"Hey!! You going to start this ___________bus or not!!??" I turned to a sea of impatient angry faces discussing what had happened.

"I..I'm very sorry for the delay!" I called out softly as I dropped to my Rosa Park seat. I always try to sit there, I want to sit in a seat named for such a brave woman. A kind girl stepped forward and handed me her phone to use. Then, like a herd of cattle, the crowded bus was suddenly emptying, people pushing against one another's backs, hoping to make the 38 bus that had pulled up along side our bus...they exited grumbling, even the man in the wheel chair. There was no hero to run after the boy, it was just a cell phone, and who needs such a fancy phone.

Two people remained on the bus. I handed the phone back to the nice girl and told her thanks. She was sorry for me as she rushed for the other bus. Returning to the driver I encouraged him to move on, those two people had somewhere to go! I grasped the plexiglass that separated us.

"Did you see him? He was just a boy!" My chest felt heavy. That boy looked just like M., a foster child. Mary, his case manager worries everyday that the child will end up on a wrong path. She NEVER stops working on his behalf, she wants a good life for him. I burst into tears...not just the kind you shed when sad but I wept deeply.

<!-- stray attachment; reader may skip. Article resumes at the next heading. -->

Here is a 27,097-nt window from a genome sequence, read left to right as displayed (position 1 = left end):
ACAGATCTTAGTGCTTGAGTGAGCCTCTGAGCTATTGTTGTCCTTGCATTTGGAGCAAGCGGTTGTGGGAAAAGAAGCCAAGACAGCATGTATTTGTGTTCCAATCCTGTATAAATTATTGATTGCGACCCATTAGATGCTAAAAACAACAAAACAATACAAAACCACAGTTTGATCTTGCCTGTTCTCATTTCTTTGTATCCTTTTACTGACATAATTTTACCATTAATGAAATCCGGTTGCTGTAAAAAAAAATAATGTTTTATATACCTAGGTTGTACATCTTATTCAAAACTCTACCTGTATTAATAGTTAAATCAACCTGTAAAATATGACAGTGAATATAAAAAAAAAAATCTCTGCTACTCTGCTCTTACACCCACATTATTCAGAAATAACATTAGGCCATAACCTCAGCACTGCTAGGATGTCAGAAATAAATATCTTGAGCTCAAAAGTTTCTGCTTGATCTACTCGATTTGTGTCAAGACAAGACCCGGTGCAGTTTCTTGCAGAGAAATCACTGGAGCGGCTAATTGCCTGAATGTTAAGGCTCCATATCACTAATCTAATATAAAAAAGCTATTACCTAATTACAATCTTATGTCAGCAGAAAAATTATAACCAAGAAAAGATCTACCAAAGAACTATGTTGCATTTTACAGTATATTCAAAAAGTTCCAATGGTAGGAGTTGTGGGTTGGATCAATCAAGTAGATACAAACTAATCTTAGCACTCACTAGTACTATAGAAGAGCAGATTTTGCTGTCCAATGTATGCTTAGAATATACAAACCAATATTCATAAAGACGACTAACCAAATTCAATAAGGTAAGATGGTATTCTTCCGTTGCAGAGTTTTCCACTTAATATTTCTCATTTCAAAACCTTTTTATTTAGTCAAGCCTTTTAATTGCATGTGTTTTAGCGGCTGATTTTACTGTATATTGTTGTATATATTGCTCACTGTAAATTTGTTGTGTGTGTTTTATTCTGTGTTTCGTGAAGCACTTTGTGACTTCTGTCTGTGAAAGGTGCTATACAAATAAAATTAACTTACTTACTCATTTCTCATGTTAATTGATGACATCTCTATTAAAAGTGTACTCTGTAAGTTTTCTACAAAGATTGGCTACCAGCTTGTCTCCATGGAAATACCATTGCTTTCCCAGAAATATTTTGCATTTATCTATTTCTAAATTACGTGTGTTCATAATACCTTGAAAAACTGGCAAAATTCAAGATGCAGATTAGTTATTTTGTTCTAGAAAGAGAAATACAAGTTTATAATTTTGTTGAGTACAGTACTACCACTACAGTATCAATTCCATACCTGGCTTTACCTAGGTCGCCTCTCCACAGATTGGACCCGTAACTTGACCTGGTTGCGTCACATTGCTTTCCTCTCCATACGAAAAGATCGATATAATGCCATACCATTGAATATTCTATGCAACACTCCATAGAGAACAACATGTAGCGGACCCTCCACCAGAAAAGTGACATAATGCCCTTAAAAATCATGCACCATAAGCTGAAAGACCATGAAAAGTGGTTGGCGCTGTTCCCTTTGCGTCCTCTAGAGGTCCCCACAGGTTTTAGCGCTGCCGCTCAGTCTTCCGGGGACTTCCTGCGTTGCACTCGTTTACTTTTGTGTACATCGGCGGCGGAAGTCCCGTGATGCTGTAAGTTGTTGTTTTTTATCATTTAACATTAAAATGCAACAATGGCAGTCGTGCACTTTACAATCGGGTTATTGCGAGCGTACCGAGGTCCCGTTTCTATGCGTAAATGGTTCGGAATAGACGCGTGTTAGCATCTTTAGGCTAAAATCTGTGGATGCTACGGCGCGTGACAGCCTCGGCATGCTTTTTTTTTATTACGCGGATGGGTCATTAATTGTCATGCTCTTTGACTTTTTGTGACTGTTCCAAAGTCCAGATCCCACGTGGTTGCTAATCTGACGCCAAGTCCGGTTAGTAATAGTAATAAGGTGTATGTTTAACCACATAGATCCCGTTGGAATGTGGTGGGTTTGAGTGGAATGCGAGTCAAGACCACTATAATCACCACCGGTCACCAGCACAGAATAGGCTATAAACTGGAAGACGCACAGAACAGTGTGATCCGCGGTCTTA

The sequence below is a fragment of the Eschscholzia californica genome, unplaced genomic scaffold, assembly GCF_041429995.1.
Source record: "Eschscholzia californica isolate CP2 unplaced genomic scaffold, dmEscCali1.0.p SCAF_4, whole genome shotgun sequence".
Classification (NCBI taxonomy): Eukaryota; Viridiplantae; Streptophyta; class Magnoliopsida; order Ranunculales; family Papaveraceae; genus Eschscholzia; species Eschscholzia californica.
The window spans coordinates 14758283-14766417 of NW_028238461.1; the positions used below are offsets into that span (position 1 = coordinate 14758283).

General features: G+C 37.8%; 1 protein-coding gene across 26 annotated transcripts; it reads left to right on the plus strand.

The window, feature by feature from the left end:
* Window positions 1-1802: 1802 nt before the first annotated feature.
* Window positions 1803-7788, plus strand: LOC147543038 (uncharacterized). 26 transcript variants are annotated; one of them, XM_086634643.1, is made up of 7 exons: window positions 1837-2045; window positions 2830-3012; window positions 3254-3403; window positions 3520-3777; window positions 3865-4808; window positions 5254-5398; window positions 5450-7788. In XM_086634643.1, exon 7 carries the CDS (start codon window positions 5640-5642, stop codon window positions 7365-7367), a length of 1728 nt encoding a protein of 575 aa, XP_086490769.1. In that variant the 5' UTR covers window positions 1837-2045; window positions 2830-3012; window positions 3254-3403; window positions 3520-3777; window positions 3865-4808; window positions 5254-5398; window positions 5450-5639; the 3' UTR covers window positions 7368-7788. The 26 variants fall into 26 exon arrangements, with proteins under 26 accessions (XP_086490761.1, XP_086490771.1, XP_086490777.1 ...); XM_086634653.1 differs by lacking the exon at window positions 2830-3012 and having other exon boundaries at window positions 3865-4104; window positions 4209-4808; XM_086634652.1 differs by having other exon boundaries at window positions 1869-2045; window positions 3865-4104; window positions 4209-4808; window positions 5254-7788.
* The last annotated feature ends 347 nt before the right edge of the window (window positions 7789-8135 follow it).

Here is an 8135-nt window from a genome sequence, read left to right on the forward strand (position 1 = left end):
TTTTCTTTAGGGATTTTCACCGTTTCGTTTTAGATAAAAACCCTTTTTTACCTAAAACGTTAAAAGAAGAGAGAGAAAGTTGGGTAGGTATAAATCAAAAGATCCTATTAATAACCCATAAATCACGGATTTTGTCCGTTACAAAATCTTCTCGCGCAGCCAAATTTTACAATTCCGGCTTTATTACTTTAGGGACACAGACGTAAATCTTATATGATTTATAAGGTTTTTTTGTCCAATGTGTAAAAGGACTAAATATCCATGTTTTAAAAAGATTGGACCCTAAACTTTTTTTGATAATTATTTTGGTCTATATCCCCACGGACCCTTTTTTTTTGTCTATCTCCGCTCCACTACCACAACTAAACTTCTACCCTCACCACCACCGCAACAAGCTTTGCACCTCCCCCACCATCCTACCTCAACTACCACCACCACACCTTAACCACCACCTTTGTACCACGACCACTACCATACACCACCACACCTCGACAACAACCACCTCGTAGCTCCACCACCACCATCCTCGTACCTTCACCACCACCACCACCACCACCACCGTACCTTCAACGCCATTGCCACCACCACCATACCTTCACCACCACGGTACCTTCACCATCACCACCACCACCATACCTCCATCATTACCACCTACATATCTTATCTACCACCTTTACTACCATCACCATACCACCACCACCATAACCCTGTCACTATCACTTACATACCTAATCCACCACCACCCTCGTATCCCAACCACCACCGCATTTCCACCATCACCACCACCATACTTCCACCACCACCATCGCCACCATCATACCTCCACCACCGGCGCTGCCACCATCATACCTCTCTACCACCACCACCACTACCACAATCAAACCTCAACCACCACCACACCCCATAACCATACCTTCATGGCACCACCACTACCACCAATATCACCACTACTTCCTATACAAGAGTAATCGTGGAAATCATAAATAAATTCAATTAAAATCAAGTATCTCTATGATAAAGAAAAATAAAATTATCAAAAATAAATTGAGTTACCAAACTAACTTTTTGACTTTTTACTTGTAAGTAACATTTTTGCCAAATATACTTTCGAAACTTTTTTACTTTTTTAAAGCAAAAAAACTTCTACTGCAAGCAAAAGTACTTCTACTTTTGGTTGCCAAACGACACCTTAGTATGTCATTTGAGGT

"Where is this boy's mother? Who gives him dinner and teaches him truth?? Who believes he can make right decisions and tells him so! Did you see him???! Oh he was just a boy!" The driver nods but is silent and lets me weep unashamedly in the front of the 38!
"I am sorry that happened Mommy" Finally he speaks, then gently chides me about how people are and how you should never openly show something like an iPhone. Yes, everyone will say that to me I am sure, others will say the bus is not safe.
"We could ride all the way to your stop and not one person would say a hello! Oh Mommy, people are not nice! They are not!" I object immediately as he vehamently shakes his head. "Mommy did you see the blind lady? She only rode two stops, but no one, NOT ONE gave her a seat!...people are not nice!!"
"A blind lady??!...No..where was she?! I didn't see her!" Then he tells me where she was standing, it was about a foot from me. Me.... Miss Nicey-Nice let the blind lady stand. I felt sad and started to cry once again.
I rode pretty much all the way to Homestead weeping, laughing and telling the bus driver I didn't want to become jaded or fearful about people, that would be the worst thing to happen to me. We talked about Easter and the message of true love and goodness. He gave me his hankerchief, at times his own eyes become watery, he even offered to give me his phone.
I loved my iPhone, and it is wrong to steal. I am not excusing the child. But I was a victim of a crime because I broke all my own rules...I was not careful, nor vigilant nor did I look at the people on the bus, something I always do! What are their stories...what will we learn from one another on this ride (corny...for sure) But there s always good with the bad. And this day is no exception. Jim is waiting...even without receiving the text I was writing him as my phone was snatched away. Always waiting, always there. And as we came to a stop I asked the driver,
"But the boy....that was sad, don't you think?" The bus driver nods yes, he tells me he doesn't meet many good people like me. I shake my head and tell him he does, everyday, people like him.